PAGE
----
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The Bank Act of 1933 is famous for the provision separating the investment and commercial banking activities of financial institutions. Another part of that act included what was known as Regulation Q. Fortunately it has since been repealed. What was Reg Q? Simply it was a law that forbid commercial banks from paying interest on demand deposits (think checking accounts).

The rationale for such a restriction? FDR did not want corporations to park their excess savings into these accounts (that is for another post). And why would this be attractive to corporations? Because commercial banks at the time competed like crazy to attract depositors. Let me restate that. There was some “input” in the economy that proved valuable to a firm (the bank). And because securing those inputs helped the firms (banks) achieve their objectives (either more profits, or a larger capital base and hence increased stability and confidence in their firm), companies bid aggressively against one another to obtain these valuable inputs. This bid the price of these inputs up. It threatened to bid them up so much that the President had to intervene to put a stop to it (he was actually trying to direct the investment activities of the corporations by doing this).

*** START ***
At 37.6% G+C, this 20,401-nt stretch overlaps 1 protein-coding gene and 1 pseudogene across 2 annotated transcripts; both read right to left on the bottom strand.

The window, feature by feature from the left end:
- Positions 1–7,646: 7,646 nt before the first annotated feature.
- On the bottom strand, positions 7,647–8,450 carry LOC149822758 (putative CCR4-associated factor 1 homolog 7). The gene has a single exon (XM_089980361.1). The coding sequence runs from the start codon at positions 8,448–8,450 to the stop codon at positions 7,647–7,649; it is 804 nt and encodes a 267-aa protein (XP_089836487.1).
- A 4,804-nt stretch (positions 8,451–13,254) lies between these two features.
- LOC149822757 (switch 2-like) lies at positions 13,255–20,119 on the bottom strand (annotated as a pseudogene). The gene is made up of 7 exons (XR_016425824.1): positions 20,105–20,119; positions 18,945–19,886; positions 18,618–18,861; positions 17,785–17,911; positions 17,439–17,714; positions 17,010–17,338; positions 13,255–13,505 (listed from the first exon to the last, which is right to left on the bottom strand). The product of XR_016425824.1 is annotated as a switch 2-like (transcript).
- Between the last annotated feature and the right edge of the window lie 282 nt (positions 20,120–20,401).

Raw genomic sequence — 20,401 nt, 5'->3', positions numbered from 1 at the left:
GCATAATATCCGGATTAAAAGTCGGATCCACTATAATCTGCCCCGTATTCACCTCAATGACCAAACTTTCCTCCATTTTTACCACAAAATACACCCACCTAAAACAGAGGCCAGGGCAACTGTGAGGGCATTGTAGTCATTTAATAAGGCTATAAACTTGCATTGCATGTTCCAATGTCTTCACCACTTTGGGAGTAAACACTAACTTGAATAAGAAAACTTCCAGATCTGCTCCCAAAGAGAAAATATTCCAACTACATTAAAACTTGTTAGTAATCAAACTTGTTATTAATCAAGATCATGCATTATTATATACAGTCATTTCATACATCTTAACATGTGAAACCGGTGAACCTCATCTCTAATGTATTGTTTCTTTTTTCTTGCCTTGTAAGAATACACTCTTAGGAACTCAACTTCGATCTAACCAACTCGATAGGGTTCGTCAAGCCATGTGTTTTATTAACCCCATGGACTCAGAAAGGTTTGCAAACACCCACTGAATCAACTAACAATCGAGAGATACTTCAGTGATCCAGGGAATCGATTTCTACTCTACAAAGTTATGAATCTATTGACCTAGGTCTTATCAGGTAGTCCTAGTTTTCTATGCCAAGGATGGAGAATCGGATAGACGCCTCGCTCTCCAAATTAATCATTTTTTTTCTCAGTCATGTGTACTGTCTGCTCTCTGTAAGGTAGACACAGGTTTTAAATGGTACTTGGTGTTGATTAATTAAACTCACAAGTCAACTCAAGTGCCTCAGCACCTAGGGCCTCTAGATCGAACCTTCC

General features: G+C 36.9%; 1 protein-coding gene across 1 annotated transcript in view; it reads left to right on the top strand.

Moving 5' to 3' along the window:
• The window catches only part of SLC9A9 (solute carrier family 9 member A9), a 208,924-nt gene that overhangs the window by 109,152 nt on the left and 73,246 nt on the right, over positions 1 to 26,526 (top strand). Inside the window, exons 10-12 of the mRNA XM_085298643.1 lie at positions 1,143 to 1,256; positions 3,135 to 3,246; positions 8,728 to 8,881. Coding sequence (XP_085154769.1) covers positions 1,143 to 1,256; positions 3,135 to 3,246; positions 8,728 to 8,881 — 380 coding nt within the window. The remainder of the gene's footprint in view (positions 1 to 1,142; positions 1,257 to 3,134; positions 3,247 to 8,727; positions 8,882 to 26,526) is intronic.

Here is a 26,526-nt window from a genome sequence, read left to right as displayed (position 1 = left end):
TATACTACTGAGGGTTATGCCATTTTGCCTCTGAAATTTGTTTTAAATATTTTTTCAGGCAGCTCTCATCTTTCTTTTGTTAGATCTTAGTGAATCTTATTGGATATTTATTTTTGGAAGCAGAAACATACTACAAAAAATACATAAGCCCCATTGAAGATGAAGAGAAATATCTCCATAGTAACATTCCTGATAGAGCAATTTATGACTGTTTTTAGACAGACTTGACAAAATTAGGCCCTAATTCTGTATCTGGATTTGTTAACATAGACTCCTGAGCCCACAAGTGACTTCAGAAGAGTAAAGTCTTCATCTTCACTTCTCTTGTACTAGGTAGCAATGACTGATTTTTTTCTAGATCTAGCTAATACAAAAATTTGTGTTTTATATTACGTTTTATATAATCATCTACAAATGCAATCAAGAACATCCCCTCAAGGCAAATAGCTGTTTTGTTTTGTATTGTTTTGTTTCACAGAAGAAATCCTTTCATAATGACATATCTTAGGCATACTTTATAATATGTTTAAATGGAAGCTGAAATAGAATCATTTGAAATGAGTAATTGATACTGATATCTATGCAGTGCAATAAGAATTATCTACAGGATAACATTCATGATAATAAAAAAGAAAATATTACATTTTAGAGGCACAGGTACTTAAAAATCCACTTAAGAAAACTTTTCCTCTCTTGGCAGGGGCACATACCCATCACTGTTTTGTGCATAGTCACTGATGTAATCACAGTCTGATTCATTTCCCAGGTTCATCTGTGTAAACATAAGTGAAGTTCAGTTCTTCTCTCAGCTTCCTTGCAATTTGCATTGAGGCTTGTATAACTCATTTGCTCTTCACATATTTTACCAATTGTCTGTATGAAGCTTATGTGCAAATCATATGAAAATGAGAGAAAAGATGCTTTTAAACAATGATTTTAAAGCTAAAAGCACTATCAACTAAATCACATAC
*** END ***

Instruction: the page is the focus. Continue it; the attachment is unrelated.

OK, I get it. But then let me ask: how is it possible to embrace a view of business that argues that when it comes to securing other valuable inputs (i.e. labor/workers) that not only do firms not compete hard to secure their services, but that they all manage to suppress the wages of these valuable inputs? Maybe interest rates get bid up because “excess savings” (i.e. the valuable input in my Reg Q story) threaten to walk away and go on strike or sabotage corporations if they are not paid their due? And maybe it is the case that workers have to sit idly by as corporations, who need their inputs to make profits, not only do not compete hard for them, but actually play a game of “who can pay workers less the fastest” without a single greedy firm, who aggressively bids up the price of excess capital, trying to bid for the services of flesh and blood humans.

Is there any way to reconcile those two views?

One Response to “Wicked Non-Exploiters of Savings”

  1. Harry says:

    I think Bastiat understood human nature better than Marx, but I am not going to condemn Marx for his twisted ideas of labor exploitation, but rather our progressive mother-keepers for their slavish clinging to Marx’s theories.

    They have no problem resolving the paradox.

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